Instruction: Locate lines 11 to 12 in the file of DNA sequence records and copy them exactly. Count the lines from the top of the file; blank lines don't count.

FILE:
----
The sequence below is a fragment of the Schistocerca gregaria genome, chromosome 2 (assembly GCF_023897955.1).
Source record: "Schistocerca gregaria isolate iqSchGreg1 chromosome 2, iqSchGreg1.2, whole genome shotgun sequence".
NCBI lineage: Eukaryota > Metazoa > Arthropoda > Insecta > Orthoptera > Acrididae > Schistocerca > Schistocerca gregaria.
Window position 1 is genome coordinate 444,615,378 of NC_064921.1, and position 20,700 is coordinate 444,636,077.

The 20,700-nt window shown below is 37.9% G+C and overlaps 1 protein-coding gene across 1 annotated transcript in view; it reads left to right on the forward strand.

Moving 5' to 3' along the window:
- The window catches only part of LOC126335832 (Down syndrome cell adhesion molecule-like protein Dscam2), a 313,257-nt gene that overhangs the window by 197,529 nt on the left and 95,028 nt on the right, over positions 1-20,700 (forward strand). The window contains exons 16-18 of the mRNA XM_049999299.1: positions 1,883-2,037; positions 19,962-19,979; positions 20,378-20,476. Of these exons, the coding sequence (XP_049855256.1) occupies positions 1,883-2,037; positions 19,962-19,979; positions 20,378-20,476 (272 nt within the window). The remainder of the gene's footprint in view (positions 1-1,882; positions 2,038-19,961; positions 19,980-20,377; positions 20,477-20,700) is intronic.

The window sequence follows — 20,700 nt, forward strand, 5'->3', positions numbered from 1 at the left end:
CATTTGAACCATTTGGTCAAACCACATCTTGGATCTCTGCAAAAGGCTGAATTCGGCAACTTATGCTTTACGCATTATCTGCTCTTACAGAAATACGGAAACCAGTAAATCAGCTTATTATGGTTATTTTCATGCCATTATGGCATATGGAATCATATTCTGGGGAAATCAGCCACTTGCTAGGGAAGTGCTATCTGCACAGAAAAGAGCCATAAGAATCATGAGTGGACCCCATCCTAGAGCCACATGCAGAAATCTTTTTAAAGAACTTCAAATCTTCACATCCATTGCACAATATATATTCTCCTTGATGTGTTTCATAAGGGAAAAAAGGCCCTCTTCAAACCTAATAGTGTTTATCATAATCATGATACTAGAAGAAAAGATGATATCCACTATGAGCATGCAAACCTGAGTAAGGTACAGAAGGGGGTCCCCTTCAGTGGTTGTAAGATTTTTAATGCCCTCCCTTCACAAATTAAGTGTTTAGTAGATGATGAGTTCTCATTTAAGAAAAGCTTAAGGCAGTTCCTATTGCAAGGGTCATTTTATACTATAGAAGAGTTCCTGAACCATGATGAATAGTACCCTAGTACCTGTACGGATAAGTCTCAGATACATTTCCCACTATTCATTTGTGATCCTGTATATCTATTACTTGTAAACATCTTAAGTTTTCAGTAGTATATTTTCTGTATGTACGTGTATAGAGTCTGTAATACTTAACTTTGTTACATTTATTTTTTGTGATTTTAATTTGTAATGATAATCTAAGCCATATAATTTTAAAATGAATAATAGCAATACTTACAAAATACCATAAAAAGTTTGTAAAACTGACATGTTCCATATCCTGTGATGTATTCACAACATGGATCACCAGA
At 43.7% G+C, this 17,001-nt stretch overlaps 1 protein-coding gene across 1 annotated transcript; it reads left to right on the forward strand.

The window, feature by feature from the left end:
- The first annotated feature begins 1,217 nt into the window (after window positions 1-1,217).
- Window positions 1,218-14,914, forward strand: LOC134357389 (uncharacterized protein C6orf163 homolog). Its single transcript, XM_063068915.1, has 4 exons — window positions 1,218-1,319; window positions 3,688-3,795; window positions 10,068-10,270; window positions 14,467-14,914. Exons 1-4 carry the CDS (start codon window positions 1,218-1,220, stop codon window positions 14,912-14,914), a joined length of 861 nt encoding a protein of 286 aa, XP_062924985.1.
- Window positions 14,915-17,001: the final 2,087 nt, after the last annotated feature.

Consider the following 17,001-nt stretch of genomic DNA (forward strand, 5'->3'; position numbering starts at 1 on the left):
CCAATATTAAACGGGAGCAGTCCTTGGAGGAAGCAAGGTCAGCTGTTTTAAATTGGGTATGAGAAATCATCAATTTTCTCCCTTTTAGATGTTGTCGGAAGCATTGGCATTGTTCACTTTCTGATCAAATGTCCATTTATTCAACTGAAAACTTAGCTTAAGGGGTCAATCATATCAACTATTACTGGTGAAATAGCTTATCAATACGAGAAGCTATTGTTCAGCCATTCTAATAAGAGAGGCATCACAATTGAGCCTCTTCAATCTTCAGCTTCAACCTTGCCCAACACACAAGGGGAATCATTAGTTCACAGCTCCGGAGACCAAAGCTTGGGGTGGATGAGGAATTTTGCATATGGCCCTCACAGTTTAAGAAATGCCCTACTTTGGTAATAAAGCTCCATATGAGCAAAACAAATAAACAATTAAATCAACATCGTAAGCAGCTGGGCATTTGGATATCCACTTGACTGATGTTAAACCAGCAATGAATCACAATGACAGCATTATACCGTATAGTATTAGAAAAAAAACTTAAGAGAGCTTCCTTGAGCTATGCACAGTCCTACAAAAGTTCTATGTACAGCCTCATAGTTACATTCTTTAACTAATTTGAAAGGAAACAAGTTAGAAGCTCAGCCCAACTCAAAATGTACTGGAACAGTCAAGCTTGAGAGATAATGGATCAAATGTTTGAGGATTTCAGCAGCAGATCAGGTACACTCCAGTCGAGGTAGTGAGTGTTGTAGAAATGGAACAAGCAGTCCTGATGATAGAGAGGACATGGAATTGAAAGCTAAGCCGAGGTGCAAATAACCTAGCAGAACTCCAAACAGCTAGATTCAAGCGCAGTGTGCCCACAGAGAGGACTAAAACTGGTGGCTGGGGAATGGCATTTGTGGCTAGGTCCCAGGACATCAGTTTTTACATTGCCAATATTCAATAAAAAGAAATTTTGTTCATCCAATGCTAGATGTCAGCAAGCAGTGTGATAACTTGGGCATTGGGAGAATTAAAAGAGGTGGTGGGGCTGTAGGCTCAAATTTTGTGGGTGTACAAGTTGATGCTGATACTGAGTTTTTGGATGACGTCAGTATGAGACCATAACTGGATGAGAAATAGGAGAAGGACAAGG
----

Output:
The window, feature by feature from the left end:
- The first annotated feature begins 1,217 nt into the window (after window positions 1-1,217).